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Mandatory reporting bill revised after criticism

NewsCampus NewsMandatory reporting bill revised after criticism

Melisa Sysal
Melissa Sysal/THE REVIEW
Bill that would require reporting of campus sexual assaults revised

Associate News Editor

In an attempt to make college campuses safer Delaware legislators proposed a bill that would have required reporting of university sexual assaults to police. It received so much negative feedback that legislators worked to change it, recently revealing a revised version of the bill.  

The measure was first brought up in May 2015 by bill sponsors Rep. Kim Williams (D-Del.), House Majority Leader Valerie Longhurst (D-Del.) and Sen. Karen Peterson (D-Del.). The bill originally required that universities share sexual assault reports with law enforcement.

The goal was to make sure that colleges and universities in Delaware are not sweeping these cases under the rug. Obviously, no school wants to have a bad record when it comes to sexual assaults because then people would not be willing to send their children there, Peterson said.

“We felt that the way the reporting system worked within the colleges and universities, was that the first person you would report to would be a college employee, and we felt that in some of those cases people were perhaps being talked out of bringing criminal charges,” she said.

This is why the original bill then required school employees, when an incident was reported to them, to be required to report it to the police, she said. After the bill’s proposal the sponsors of the bill had women from the university come to them expressing strong objections to mandatory reporting to the police.

“They feel that the police handles these cases badly, which I agree,” Peterson said.

When Peterson was a student at the university, she was a victim of sexual assault.

“When I called the police, the police said to me ‘why do you wanna ruin the guy’s life?’” she said. “And I was young, you know, and they made me feel like I was victimizing him if I press charges. So I didn’t. I’d like to think we’ve come a long way since then, but from what these women told us it’s not necessarily the case.”

Sage Carson, a junior anthropology and women and gender studies major, was one of the women who voiced her objections. Carson was consulted for the original bill and strongly opposed it. She started a petition in opposition to the bill, which garnered student support. She said she is pleased with the revisions to the bill.

“It’s hard for me to say where I stand on the bill now, it’s kind of a reiteration of a lot of pieces of legislation that are already in place,” Carson said. “I think there could be some benefits to it in the next upcoming bits of working on it.”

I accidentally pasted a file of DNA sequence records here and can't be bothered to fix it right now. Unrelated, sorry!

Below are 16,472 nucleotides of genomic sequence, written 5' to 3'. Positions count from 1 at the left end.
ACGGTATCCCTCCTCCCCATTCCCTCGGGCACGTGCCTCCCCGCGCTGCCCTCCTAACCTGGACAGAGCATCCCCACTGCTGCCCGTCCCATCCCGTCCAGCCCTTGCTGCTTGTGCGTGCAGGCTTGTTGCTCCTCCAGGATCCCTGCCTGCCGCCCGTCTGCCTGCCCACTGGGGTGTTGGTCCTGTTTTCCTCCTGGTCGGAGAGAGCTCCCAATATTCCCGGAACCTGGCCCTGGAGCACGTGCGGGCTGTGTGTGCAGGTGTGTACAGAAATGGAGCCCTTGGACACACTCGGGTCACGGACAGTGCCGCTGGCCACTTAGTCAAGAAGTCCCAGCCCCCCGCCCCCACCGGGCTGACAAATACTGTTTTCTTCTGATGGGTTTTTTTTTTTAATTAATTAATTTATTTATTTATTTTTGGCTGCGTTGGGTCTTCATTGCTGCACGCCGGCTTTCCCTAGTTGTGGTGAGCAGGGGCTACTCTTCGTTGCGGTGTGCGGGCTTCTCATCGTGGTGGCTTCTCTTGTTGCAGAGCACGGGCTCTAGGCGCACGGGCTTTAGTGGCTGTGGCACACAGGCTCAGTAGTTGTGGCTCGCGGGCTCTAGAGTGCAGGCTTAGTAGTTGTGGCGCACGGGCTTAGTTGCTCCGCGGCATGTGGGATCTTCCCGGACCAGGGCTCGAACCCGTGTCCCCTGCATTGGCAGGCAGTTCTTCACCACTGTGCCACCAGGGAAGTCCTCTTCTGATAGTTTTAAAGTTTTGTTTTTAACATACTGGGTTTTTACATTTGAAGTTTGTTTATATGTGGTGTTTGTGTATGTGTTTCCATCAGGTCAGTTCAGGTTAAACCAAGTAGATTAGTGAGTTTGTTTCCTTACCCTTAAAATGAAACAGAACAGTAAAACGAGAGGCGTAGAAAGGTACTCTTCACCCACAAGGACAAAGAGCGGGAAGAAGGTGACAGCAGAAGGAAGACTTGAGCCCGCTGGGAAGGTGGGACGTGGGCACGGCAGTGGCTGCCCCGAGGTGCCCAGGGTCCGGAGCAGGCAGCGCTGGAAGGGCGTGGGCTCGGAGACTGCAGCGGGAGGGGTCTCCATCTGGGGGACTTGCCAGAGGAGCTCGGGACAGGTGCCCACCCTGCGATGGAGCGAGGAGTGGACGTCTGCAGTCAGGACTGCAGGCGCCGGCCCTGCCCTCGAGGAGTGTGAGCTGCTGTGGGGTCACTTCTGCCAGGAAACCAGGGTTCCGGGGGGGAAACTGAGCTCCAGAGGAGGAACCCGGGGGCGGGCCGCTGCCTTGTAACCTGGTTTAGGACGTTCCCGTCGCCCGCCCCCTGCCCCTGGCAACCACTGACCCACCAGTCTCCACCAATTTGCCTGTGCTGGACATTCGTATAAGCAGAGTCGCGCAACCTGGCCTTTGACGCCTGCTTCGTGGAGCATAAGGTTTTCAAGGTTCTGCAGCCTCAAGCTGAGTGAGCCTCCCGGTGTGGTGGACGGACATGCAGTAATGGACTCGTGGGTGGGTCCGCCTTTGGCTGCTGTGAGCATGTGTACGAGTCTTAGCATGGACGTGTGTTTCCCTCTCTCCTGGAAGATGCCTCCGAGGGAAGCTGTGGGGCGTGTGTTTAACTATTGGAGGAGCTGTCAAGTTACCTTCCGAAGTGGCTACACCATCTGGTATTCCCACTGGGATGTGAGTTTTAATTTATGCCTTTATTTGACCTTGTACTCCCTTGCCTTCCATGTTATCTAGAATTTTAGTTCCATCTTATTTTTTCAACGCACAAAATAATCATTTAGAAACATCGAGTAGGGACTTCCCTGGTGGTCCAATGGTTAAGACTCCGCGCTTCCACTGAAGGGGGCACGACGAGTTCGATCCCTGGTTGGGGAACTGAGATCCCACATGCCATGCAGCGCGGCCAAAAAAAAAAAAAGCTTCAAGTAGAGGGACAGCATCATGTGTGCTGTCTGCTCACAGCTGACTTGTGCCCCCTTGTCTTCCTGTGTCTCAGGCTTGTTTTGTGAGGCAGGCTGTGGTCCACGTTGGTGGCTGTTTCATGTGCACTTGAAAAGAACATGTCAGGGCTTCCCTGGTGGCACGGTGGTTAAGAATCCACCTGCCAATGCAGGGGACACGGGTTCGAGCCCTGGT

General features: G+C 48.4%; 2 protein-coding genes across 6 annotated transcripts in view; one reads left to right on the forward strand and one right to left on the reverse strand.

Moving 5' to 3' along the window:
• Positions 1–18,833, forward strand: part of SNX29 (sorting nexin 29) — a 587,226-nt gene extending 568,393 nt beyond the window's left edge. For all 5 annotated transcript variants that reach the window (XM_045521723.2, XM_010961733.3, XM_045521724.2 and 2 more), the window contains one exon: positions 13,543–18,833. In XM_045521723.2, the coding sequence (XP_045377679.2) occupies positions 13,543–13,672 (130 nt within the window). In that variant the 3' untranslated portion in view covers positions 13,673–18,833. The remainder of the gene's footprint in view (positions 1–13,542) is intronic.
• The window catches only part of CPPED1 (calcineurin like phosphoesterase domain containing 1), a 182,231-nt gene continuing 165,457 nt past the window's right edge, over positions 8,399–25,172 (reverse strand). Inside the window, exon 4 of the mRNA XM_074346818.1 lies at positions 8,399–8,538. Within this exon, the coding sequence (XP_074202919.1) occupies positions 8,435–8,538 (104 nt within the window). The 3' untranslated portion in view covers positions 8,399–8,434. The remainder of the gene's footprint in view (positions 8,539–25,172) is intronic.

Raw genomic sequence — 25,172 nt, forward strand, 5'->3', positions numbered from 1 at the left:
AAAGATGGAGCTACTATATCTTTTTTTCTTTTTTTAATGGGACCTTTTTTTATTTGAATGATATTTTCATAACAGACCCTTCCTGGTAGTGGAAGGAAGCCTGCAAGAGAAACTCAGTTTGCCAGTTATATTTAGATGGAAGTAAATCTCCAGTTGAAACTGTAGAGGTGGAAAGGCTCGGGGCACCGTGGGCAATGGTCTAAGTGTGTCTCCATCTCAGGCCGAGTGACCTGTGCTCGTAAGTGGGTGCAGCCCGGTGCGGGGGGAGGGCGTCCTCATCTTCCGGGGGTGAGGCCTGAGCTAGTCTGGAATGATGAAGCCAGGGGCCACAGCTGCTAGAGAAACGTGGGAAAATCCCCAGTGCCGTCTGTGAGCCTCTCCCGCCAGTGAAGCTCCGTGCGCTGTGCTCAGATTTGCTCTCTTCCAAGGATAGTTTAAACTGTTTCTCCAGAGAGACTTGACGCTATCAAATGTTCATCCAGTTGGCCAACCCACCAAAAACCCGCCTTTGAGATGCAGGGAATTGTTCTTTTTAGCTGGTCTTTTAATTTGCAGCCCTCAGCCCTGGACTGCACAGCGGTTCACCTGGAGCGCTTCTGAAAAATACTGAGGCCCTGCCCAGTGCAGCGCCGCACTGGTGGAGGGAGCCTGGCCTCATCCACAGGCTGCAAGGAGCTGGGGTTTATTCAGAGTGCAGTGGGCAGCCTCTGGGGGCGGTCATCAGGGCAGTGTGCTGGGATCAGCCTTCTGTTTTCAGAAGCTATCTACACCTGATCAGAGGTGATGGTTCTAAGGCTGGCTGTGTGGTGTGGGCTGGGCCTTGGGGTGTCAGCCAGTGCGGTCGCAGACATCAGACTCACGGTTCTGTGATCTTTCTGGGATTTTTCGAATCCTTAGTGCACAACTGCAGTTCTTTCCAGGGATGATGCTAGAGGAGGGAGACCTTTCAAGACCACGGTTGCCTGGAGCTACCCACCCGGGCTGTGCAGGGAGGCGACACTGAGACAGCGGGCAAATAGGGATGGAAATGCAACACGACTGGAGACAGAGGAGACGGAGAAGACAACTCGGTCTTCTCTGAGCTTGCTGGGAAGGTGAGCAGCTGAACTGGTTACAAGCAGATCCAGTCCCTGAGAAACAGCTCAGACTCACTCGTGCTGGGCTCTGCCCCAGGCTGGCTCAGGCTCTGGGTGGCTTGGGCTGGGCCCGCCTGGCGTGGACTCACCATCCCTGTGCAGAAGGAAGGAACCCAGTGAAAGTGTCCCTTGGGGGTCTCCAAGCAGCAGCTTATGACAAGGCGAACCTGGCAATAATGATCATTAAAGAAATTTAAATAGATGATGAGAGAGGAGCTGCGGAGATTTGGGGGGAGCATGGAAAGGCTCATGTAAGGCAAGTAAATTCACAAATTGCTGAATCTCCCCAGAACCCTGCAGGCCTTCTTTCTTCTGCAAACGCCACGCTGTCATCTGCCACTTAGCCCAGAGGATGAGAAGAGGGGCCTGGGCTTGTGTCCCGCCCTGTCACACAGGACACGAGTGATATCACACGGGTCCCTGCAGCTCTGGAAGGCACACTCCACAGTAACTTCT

The bill was revised to remove mandatory reporting to the police and instead requires that designated, responsible employees, when given a report of sexual violence, take certain steps to ensure the victims are aware of their rights. The employee must also offer to report the case to the police.

Offering to report for students is not really going to change much unless students take advantage of that, Carson said. The bill could be focused more on our idea of education, who needs to receive education, and what that education needs to look like, she said.

The bill also requires that schools report all cases of sexual assault. Not in detail or by name, but they have to prepare annual reports of every single case that is brought to them. The schools also have to set up specific procedures for the reports, Peterson said.

“We just want to know how many, because that’s a barometer of the culture,” she said.

In a meeting held the other week in Dover with all the Title IX coordinators from colleges and universities in Delaware, these procedures were created, Peterson said. Some of the schools do a much better job than others, while the university’s policy, although lengthy, is not one of those over-performing schools. Peterson said she is “not exactly thrilled with it” because some questions were raised about third party complaints, she said.

“We’re not asking to release any details of the case. We just want assurance that somebody didn’t take the complaint and throw it around and put it in the trashcan,” Peterson said.

The university said in a statement that it commends the legislature for focusing its attention on the incredibly important topic of misconduct on college campuses.

“We look forward to collaborating with legislators as the bill works its way through the legislative process,” it said.

The bill is expected to be brought up in the House of Representatives next week, Peterson said. If it passes, which it should, then it will go into committee in the Senate. When it comes out of committee, Peterson can put it on the agenda for vote.






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